The United Methodist Men are preparing for their annual pancake and sausage meal at the Grace Church in Macksville.

It’s hard to beat a hearty meal of pancakes and sausage. Since the early 1950s, the United Methodist Men from Grace Church in Macksville have been serving up hot sausage and pancakes to raise funds for church activities.

This year the free feed is set for 11 a.m. to 1 p.m. and again from 5 p.m. to the last person through the door on Wednesday, Jan. 16 at the Grace Church, north of the highway and the Country Store and a block east of Main Street,.

Kirk Grizzell, president of United Methodist Men has been attending the feed into links for truly fresh food.

“Times have changed,” Grizzell said.

Some elements haven’t changed over the years. Volunteers prepare the food and the food is donated just as it was in the beginning. The Stafford County Flour Mills donate the Hudson Cream Flour and Gary Unruh of the Highland Dairy donates the milk. Other members of United Methodist Men donate other ingredients for the event, Grizzell said.

The response is always pretty good with from 150 to 200 attending unless the weather is bad. But even bad weather doesn’t keep people away. About 20 or 25 years ago, there was an ice storm the day of the feed and no one had power, including the church. But, they set up lanterns, cooked without electricity and went ahead served the community. It was one of the biggest turnouts they every had because no one had power and the pancake and sausage feed was the only place in town where people could get food, Grizzell said.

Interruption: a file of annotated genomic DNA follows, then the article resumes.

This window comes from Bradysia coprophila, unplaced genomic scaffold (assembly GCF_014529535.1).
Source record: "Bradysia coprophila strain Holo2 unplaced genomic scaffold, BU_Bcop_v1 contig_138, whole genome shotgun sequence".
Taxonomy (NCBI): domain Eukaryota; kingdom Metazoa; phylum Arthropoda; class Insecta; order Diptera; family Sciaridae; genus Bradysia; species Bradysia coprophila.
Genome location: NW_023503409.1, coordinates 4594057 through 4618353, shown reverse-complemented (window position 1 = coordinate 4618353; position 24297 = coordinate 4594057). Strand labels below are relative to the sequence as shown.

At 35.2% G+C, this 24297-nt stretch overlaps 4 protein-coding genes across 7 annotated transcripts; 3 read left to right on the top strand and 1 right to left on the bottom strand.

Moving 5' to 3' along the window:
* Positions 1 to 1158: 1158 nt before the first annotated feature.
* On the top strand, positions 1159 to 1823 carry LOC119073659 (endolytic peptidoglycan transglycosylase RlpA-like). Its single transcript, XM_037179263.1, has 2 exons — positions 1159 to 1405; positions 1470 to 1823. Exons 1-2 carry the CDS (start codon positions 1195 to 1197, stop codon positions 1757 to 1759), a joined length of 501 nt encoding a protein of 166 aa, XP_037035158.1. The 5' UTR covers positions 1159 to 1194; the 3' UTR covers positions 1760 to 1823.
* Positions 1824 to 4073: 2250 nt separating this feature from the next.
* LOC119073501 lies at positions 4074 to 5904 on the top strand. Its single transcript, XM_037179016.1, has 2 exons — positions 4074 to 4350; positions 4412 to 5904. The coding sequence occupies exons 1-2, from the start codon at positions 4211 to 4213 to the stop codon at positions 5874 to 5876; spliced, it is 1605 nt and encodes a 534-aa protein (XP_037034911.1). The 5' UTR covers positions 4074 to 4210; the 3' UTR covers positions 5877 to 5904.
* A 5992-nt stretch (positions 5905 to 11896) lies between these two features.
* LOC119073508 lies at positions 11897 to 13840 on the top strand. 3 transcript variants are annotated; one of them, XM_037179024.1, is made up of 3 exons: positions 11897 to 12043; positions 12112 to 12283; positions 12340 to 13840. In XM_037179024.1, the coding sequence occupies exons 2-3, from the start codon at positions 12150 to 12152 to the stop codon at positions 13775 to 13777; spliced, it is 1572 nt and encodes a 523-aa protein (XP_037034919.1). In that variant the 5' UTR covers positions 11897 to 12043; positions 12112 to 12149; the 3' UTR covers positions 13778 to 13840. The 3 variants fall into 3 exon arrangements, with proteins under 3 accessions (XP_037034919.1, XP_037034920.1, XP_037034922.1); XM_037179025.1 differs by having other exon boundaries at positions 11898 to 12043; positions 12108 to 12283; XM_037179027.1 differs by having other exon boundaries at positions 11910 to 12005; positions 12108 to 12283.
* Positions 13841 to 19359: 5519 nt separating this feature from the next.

“If you wanted to eat, you better come,” Grizzell said. “It’s been interesting. We’ve had all sorts of scenarios.”

A big crowd is expected this year and the weather forecast has no storms. While the men do most of the work, the ladies help out and in return, the men help the ladies with their roast beef supper held in October or November.

Money raised at the event supports missions, goes to families in need and is used for church repairs.

All you can eat pancakes and sausage is a very tempting meal and Grizzell admits he goes off his diet for the feed. “I go into diet mode after the feed,” Grizzell said. They have two meal times to accommodate more people. The lunch group from 11 a.m. to 1 p.m. usually has fewer people but the evening meal from 5 p.m. to the last person through the door has the biggest turnout.

The visitors and the church members all have a good time visiting and enjoying the good food. It’s a long standing tradition that brings people together.

“We enjoy doing this,” Grizzell said.